Siler City, NC the changing face of the American South.

Recently I traveled to Siler City, NC with my Pops curator of Photo by Johnbo. Who offered me the opportunity to guest blog a post hosted courtesy  of Photo by Johnbo, you can find him here.

If clicking links is too hard well, you’ve won as here it is sans all the link clicking, the story of Siler City, NC…

Siler City mural-5

Siler City, North Carolina.

For this week’s Travel Tuesday, I have the distinct pleasure of hosting a guest post from the Pot and Pan Handler, Josh Steiner. Last fall, he and I had the opportunity to travel to small town, North Carolina. The photo above features a mural depicting Siler City’s main street in an earlier time. Known for its murals, Siler City has another claim to fame, a tie to Hollywood… but, wait!!! Why am I telling you this? Read on to learn about the little town that is “Balanced for Progress.” Don’t forget to check out the Handler’s blog here.

Welcome travel readers to a surprise Pot and Pan Handler’s guest post benevolently hosted by the travel minded Photo by Johnbo. Today we’ll take a page out of Andy Griffith Show’s Mayberry and take a trip to the American South just a stone’s throw west of Chapel Hill, North Carolina. That is where we’ll find the real life equivalent of the Fictional Mayberry, the quaint and ever evolving Siler City, North Carolina. While there, we’ll put forth the effort to understand the history, culture, food and growing pains of a modern, if rustic, Southern city.

Siler City intersection-6
Siler City today, from about the same vantage point as the mural in the opening image.

Siler City intersection-6Early Ancient History

Located in Chatham County the small town of Siler City, NC started life like most rural southern towns, as a plantation farm in 1750 this one in particular was owned by wait for it… Plikard Dedrick and Elizabeth Hartzoe Siler, imaginative, I know. Shortly thereafter in an attempt to justify their slave ownership the good southern folk of Siler City erected a Baptist church, where they could learn to be more judgmental while hosting fundraisers and potlucks for fellowship and oh yeah, Jesus.

Siler City church-2
Siler City’s First United Methodist Church today.

In 1861 as America descended into the throes of the Civil War, the religious minded folks of Siler City threw their chips in with the confederacy because slavery is noble or as they say in the south: state’s rights. It is still called the war of northern oppression after all, at least south of the Mason Dixon Line. A company of volunteers calling themselves the Chatham Boys drilled there until they eventually became the more formal sounding Company G of the North Carolina Regiment. Would a confederacy by any other name be as hateful?

Siler City Railroad-1
Insert obligatory graphic of railroad tracks here.

Connecting the divide

By 1884, Siler City became a hub on the railroad; the land of which it was built was of course generously donated by the Silers. That railroad attracted a large tobacco warehouse and made possible the move of the post office to the now more lucrative Siler station. Soon followed by the building of a grist mill, merchandise store, hotel and blacksmith shop. Siler City was growing up.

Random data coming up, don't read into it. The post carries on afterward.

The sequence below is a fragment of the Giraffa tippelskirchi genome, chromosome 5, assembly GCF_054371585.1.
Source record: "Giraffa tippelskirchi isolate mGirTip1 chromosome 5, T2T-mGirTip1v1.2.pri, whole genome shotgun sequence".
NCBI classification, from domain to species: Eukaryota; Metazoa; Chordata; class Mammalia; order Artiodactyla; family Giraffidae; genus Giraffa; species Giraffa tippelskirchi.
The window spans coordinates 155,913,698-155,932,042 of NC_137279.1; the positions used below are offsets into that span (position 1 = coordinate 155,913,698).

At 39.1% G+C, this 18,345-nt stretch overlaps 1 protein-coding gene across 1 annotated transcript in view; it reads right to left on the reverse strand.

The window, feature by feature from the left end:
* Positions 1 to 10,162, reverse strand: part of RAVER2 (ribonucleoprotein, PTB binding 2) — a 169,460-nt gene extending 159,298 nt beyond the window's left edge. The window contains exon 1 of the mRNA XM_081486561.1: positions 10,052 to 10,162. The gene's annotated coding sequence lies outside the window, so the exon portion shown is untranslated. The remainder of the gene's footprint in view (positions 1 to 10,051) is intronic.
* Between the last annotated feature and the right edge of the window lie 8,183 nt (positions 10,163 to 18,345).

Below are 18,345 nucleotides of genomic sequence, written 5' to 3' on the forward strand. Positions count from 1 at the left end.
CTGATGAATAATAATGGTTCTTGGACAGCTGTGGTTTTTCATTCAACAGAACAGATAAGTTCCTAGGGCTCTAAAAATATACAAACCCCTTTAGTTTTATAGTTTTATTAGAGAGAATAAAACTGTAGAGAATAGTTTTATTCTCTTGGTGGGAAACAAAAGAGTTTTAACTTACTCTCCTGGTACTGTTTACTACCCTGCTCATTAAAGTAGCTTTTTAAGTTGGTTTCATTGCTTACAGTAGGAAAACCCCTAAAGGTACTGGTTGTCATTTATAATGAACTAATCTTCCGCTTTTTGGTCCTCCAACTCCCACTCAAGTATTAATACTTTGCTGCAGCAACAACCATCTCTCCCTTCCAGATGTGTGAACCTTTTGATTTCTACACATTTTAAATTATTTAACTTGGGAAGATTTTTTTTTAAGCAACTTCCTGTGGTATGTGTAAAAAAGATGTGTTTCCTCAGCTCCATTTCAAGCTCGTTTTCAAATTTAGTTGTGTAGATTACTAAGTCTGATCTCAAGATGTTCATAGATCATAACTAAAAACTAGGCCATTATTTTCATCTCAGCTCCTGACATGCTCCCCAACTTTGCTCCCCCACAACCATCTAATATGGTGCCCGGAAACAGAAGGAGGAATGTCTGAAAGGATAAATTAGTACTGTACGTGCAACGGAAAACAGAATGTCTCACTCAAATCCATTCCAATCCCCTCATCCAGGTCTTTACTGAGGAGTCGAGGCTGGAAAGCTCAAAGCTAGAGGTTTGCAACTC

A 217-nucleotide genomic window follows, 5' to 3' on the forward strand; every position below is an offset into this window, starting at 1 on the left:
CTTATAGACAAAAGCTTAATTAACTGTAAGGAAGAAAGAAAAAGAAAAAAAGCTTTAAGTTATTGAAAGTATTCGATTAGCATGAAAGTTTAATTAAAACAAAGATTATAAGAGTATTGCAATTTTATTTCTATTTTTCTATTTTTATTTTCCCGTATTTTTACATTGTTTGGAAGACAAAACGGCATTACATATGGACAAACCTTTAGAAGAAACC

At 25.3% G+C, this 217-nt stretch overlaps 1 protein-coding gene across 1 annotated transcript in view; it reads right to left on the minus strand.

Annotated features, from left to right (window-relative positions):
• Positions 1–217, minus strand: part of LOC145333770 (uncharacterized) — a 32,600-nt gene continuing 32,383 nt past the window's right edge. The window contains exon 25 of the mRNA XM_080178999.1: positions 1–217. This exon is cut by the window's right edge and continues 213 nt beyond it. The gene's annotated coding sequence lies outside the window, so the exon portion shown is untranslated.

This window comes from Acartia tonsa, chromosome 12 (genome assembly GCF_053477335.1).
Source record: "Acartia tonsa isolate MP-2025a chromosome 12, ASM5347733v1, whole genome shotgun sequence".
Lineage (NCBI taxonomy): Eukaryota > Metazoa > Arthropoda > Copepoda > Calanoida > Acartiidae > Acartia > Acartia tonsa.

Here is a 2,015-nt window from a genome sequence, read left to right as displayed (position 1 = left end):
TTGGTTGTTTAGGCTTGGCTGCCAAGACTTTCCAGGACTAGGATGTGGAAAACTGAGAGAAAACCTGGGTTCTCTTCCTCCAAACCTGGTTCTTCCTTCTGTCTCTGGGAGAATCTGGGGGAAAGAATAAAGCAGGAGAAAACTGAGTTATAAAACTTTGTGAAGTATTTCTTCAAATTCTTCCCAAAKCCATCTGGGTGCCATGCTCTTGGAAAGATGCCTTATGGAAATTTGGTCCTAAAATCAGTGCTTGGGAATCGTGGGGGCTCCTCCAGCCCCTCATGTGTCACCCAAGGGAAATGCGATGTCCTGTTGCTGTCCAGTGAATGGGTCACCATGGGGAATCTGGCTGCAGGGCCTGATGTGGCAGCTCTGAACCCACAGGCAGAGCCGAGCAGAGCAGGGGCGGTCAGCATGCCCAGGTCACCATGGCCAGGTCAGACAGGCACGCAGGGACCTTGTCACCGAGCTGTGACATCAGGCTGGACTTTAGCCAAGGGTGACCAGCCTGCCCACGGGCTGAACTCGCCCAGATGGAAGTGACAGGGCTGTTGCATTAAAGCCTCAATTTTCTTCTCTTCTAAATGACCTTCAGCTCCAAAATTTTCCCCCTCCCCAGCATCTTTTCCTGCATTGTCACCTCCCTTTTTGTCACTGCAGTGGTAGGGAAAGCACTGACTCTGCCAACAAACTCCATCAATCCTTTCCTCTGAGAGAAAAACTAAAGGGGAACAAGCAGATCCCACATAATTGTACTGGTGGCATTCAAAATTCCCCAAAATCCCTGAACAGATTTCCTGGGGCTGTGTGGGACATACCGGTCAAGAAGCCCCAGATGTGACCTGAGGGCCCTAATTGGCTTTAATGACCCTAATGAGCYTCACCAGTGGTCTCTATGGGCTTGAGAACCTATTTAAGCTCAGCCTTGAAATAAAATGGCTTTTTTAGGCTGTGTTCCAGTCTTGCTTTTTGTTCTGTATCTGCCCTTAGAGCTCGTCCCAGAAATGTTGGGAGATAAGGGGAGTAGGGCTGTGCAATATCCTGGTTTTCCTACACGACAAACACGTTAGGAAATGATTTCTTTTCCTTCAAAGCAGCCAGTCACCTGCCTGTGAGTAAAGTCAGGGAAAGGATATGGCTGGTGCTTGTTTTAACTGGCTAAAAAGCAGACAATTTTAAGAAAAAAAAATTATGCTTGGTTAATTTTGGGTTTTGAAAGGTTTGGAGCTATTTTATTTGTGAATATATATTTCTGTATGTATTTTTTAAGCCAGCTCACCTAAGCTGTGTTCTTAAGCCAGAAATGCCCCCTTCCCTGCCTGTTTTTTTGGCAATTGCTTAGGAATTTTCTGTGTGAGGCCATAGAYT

1887 would see the first school built in Siler City, which is apparently the straw that broke the proverbial camel’s back, as the North Carolina General assembly then incorporated the small town of Siler City. By 1890 Siler City’s growth was notable as the town was inhabited at that time by 254 people.

Arc Gresgson Hadley copy
Gregson Hadley house, Queen Anne style built in 1903.

Architecture, porches and growth

With the exploding population came industry, including manufacturing, milling, a bank and more importantly the telephone arrived in 1902. The prosperity enjoyed by Siler City continued into the twentieth century and by 1910 the population had swelled to 440. This growth would continue as the train depot and phone service made the little city that could a premiere destination that attracted Doctors, lawyers, real estate developers, bankers, builders, and businessmen. This influx of people would result in Siler City’s population again doubling to 895 by 1910.

With the population came wealth and with the wealth came architecture. Not just Colonial, but Colonial Revival, Gothic, Queen Anne, Tudor Revival, Four Square; basically anything with a large and or wrap around front porch.

Although the depression slowed the growth of Siler City, the city’s popularity resurged in the 1930’s. Cars and infrastructure such as roads, sewers and plumbing made it possible for the residents to move farther away from the city center and begin building Craftsman bungalow homes that remained popular until the Ranch style homes became the go-to style after world war II.

Industrialization was rampant and by 1937 there was furniture manufacturing, meat and poultry processing, hosiery, lingerie, and textiles all within the city limits. With industrialization came more people. The rapid growth of Siler City continued after WWII again doubling the population from 2,501 to 4,455 by 1940.

Johnsons sign copy
Johnson’s Burgers… Nuff said.

What’s your beef?